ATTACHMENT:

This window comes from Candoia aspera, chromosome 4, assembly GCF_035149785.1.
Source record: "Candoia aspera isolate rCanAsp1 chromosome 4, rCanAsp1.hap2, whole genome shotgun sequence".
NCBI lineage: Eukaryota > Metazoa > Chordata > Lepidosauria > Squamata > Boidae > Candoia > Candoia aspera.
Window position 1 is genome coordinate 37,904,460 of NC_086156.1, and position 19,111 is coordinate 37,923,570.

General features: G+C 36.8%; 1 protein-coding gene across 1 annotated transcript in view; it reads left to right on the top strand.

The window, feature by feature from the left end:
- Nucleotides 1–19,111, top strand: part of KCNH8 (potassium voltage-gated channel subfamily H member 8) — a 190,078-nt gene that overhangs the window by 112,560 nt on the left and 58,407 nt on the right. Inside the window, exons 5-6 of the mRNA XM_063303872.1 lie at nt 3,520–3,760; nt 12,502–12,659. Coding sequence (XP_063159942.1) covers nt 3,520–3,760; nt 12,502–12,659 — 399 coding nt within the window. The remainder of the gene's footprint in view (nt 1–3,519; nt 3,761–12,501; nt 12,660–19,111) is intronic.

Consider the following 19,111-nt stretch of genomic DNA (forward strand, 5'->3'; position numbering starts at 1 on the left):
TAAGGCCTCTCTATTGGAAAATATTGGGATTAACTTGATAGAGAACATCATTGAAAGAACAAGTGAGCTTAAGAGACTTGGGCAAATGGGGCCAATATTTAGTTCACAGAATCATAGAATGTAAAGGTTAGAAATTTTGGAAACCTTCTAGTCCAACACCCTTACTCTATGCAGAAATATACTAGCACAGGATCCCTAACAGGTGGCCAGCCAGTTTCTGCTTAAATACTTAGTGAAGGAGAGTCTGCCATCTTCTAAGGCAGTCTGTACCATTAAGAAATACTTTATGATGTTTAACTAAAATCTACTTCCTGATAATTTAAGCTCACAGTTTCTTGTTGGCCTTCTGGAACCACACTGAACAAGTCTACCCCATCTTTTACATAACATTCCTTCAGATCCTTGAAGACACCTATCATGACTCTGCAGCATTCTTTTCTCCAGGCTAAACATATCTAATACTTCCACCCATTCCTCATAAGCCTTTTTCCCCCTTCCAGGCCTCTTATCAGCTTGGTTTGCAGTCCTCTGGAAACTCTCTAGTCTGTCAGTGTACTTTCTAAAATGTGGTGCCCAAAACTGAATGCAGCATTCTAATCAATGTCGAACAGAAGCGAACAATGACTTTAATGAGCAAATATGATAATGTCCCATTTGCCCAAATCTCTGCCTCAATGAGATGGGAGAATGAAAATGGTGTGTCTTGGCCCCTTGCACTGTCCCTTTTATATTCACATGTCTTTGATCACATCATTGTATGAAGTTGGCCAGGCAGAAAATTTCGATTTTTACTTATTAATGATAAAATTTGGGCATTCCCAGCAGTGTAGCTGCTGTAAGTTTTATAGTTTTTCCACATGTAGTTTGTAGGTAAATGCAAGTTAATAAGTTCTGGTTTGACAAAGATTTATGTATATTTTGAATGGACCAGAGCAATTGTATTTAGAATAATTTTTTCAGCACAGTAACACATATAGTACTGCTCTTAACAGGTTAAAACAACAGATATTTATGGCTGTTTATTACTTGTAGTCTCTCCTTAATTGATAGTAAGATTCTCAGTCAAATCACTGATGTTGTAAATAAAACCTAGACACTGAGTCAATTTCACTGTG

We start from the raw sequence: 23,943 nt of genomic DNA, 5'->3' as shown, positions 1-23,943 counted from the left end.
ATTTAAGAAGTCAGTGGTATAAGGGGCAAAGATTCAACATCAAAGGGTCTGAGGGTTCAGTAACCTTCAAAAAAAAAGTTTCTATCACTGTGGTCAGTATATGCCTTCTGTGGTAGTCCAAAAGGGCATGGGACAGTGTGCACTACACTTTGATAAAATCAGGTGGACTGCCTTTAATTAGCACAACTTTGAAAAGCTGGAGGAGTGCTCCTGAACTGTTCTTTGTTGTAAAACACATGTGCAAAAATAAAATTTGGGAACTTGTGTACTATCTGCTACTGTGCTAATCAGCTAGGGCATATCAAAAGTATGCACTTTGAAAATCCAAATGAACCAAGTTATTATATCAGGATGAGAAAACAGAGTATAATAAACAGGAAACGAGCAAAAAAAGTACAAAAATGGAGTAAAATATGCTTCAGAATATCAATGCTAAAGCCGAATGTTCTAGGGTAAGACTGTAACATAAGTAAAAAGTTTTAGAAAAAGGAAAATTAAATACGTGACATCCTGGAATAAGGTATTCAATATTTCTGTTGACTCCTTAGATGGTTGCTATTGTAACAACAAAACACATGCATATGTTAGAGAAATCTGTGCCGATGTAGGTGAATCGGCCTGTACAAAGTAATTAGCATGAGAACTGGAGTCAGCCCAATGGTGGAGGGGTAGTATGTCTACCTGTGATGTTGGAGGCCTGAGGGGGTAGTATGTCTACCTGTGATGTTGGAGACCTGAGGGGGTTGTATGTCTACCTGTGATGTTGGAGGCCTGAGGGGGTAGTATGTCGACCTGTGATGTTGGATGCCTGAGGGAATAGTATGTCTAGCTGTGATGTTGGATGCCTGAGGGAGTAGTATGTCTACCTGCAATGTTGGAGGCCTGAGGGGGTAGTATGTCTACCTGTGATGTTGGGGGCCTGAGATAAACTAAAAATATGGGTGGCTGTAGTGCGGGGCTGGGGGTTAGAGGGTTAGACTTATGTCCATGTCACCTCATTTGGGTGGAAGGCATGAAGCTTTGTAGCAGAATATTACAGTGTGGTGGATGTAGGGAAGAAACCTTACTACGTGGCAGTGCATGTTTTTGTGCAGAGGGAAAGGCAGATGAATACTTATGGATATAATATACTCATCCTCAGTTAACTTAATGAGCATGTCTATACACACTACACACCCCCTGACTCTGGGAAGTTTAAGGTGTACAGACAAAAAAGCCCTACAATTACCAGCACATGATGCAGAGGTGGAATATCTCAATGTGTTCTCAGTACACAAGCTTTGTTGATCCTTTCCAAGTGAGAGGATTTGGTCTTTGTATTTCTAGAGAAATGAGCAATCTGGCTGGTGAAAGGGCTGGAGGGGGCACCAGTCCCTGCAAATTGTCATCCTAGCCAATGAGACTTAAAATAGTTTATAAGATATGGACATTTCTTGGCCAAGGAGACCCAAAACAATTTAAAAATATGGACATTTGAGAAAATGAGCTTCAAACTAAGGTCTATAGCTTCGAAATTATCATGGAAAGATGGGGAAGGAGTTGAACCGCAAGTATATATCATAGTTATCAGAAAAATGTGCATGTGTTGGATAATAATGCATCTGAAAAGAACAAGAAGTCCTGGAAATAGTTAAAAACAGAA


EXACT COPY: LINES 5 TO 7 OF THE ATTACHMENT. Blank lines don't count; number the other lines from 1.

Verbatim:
General features: G+C 36.8%; 1 protein-coding gene across 1 annotated transcript in view; it reads left to right on the top strand.

The window, feature by feature from the left end:
- Nucleotides 1–19,111, top strand: part of KCNH8 (potassium voltage-gated channel subfamily H member 8) — a 190,078-nt gene that overhangs the window by 112,560 nt on the left and 58,407 nt on the right. Inside the window, exons 5-6 of the mRNA XM_063303872.1 lie at nt 3,520–3,760; nt 12,502–12,659. Coding sequence (XP_063159942.1) covers nt 3,520–3,760; nt 12,502–12,659 — 399 coding nt within the window. The remainder of the gene's footprint in view (nt 1–3,519; nt 3,761–12,501; nt 12,660–19,111) is intronic.